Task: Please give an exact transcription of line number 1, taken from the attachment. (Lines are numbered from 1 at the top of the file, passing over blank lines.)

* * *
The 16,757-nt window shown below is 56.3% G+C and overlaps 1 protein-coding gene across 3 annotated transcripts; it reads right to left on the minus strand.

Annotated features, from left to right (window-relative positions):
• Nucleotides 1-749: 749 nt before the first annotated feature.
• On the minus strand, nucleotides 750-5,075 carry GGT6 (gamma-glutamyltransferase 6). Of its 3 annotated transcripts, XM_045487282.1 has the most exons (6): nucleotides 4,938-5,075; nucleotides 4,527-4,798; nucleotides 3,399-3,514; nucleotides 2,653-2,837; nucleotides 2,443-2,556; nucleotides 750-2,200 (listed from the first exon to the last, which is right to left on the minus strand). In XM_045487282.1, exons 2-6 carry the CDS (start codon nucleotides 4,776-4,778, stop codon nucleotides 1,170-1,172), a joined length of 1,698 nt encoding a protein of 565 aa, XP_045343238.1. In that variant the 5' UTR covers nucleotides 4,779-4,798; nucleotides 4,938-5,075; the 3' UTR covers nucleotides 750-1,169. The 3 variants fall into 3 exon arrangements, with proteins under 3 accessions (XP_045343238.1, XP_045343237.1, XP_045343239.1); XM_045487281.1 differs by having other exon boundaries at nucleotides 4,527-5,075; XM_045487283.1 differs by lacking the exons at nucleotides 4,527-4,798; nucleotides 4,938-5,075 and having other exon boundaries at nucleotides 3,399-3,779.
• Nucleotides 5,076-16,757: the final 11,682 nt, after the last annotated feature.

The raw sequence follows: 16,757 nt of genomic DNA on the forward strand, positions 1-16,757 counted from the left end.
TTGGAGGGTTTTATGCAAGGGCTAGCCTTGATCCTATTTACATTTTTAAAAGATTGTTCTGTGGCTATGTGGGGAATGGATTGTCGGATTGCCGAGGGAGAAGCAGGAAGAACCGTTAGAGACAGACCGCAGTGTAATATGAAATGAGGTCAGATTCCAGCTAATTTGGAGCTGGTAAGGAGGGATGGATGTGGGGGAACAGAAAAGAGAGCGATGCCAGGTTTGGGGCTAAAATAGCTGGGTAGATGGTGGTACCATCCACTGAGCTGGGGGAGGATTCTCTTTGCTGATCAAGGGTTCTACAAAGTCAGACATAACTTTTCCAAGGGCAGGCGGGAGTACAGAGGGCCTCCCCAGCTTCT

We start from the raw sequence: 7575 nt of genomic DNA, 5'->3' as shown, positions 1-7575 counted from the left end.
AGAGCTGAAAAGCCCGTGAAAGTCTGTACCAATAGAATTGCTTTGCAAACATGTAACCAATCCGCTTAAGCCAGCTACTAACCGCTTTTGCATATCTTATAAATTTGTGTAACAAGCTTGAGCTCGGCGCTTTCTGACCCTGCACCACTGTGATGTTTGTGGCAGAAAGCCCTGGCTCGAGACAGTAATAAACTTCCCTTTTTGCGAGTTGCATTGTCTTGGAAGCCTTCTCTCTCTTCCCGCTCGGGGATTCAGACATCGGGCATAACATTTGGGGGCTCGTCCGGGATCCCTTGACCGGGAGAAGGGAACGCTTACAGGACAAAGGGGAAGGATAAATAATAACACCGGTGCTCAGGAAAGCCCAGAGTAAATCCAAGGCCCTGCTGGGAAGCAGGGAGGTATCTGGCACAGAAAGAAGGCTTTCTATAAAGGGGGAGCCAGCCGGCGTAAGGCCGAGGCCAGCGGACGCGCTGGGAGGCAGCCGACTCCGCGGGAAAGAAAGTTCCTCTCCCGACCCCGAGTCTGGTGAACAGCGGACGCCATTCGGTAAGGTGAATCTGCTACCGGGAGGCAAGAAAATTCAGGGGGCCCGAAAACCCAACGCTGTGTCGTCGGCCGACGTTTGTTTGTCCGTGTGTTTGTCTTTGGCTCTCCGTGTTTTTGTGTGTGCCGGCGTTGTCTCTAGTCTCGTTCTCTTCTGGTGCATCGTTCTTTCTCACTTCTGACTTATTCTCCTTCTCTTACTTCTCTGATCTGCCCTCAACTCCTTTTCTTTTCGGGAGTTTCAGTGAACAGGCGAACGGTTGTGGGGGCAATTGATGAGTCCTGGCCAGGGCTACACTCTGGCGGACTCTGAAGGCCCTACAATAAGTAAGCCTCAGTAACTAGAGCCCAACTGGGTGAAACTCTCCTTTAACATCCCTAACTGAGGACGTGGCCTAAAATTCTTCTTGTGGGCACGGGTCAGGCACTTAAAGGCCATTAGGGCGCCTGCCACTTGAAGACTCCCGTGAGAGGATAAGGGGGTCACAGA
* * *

The 16,757-nt window shown below is 56.3% G+C and overlaps 1 protein-coding gene across 3 annotated transcripts; it reads right to left on the minus strand.